When Life Hands You Lemons…Solve a New Problem

I had a rough February. First came the vertigo attack on Feb 1. Then I fell on Feb 8 in the gym with Erik and broke my “indestructible” glasses. (Oh yeah? I’ll give you indestructible.)

I wrenched my problematic knee on Feb 24, and I had such pain I was not able to dance in the dance competition Mar 3. (Yes, I had a cortisone shot Mar 2, but it’s really stupid to stress your knee right after a cortisone shot. I try not to be stupid.)

I spent February staggering and lurching, trying to return to my previous physical abilities. I finally did on Mar 11. I woke up and was better.

But there are residual effects. I’ve noticed my spelling ability has declined since January. I can no longer spell three syllable words with any consistency. I tried to spell “streetlight” the other day as “streeghtlight.” I knew it was wrong, but I could not see what was wrong. As a previous champion speller, I cannot tell you how frustrating this is. It might be another form of aphasia. It might not. (When I’m dehydrated, I have expressive aphasia.)

Vestibular conditions absorb all your brain energy. Of course, they don’t use any of your food. No, that would be too easy. I might be able to lose weight. No, they just absorb all the glucose in your brain and all the hydration in your body. Maybe. All I know is that the vertigo fog is better some minutes and worse others. And, I struggle to lose the weight I still want to lose.

So, I use spell-checkers more often, and I ask other people for review, just as I normally do. I’m a writer. I know I need review. I stick with my meal plan. I drink tons of water.

I’ve been trying to stay positive, but it’s a minute-to-minute thing. My condition overwhelms me at times.

Professionally, life is great. Personally, life is great. Physically, life stinks. And, I’m a whole person. I can’t separate these pieces of me. Just because I’m “on top” in some ways doesn’t mean I’m not on the bottom in others.

Am I depressed? Probably. I am sad. Am I going to do something about it? Yes, in the sense that I will continue to wake up every day and go to work.

I don’t think that these times are a test, like Job. They are times to get through. I take a small step and see where I am. Take another one and see where I am. Take a drink of water (that omnipresent water), another small step.

I had plenty of pity parties in February and early March. That’s because my state was not sustainable. Lurching and staggering through life, seeing the world move every time I turn my head because the medication isn’t working–that’s not a sustainable life. I had no idea what I would do about it. I still don’t, meaning I don’t have plan. I keep solving the next problem.

There’s a great book by Carol Dweck, Mindset: The New Psychology of Success. In it, she discusses the growth mindset and the fixed mindset. If you have the growth mindset, you believe you can learn and grow. If you have the fixed mindset, you believe you are stuck and will never improve. I have the growth mindset, even about learning foreign languages. Here’s a quote from the book I have found helpful:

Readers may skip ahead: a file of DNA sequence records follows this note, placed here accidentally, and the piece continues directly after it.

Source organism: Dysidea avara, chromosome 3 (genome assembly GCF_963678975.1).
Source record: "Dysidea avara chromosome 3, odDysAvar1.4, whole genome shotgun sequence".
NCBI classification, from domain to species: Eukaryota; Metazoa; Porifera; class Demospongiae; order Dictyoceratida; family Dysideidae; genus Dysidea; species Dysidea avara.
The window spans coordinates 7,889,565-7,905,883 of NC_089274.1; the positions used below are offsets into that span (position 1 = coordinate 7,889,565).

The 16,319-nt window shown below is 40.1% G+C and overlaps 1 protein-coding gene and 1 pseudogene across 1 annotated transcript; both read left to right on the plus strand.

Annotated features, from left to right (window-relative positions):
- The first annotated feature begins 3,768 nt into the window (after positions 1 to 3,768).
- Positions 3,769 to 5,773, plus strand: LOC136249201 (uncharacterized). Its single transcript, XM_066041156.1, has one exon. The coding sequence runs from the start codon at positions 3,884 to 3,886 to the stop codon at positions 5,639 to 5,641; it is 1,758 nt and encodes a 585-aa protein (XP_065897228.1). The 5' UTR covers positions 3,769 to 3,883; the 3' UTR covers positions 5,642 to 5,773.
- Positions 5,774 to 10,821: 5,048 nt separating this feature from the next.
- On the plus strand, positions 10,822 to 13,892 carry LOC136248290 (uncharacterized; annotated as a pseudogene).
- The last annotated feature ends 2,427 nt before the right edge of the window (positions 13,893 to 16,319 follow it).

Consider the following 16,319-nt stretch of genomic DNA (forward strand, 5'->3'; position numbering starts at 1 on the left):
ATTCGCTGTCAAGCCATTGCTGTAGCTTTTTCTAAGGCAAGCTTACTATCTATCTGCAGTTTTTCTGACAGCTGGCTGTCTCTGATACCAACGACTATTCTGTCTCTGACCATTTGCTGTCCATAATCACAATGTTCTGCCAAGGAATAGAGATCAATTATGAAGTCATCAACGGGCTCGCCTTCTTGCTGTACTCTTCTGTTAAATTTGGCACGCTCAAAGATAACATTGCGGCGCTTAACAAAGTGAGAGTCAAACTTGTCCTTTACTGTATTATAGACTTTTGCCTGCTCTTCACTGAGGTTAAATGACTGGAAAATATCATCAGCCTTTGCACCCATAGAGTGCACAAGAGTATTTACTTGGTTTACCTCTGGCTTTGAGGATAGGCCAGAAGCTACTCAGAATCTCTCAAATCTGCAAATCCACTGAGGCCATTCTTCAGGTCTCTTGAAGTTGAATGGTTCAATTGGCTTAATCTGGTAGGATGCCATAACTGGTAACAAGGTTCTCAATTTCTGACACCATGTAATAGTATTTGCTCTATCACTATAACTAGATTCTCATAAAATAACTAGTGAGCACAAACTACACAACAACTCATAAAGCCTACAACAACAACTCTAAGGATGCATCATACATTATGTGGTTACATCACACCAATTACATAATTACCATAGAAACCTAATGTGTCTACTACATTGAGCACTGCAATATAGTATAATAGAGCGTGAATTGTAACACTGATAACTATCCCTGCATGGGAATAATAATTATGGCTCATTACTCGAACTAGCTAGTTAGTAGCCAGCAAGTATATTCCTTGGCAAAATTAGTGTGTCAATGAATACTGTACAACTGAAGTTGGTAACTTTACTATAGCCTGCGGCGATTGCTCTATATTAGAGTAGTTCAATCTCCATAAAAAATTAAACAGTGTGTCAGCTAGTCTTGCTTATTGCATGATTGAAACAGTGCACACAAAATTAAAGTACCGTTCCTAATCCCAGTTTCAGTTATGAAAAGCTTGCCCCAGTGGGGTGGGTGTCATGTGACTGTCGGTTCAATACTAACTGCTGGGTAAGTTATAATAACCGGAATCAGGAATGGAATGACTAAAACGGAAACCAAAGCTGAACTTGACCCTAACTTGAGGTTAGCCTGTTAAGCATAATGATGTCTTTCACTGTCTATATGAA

The more depressed people with the growth mindset felt, the more they took action to confront their problems, the more they made sure to keep up with their schoolwork, and the more they kept up with their lives. The worse they felt, the more determined they became!

If you keep going, you keep going. That is, your determination, your perseverance can see you through. I solve the next problem and keep going.

Perseverance doesn’t work by itself. When my doctors aren’t ready to persevere with me, I know it’s time to find new doctors. And, the time between the old doctors and the new doctors I was teetering on the edge of emotional hell. Especially because my vertigo chose that time to go haywire.

We had a session at the AYE conference in 2010 called, Solve, Cope, Manage, Exit. You can try to solve the problem, cope with it, manage it, or exit. The problem is if the problem is your life, exiting is not the solution. I had to reframe the problem to decide what to do. In my case, finding a new doctor was a solution. So exiting from the previous doctor and working with a new doctor was the solution I chose for now.

I don’t have all the answers for me. I certainly don’t have answers for you. But I do have a question for you, that you can consider, with any luck before you have these lemons in your life. How are you going to solve this problem?

2 thoughts on “When Life Hands You Lemons…Solve a New Problem

  1. Gail DeMoss-Dinwiddie

    Good words. I do it one tiny little chunk at a time. For me, planning ahead is frustrating. And, I laugh as much as I can about the strange things I do. Eating soup is cause for great giggles. It goes everywhere. Although I do dislike the bruises from turning and walking into a wall. Splatt.

  2. Magnus Ljadas

    I’m very thankful for knowing you, I find inspiration in your writing and talking, and I don’t like lemons coming at you Johanna.

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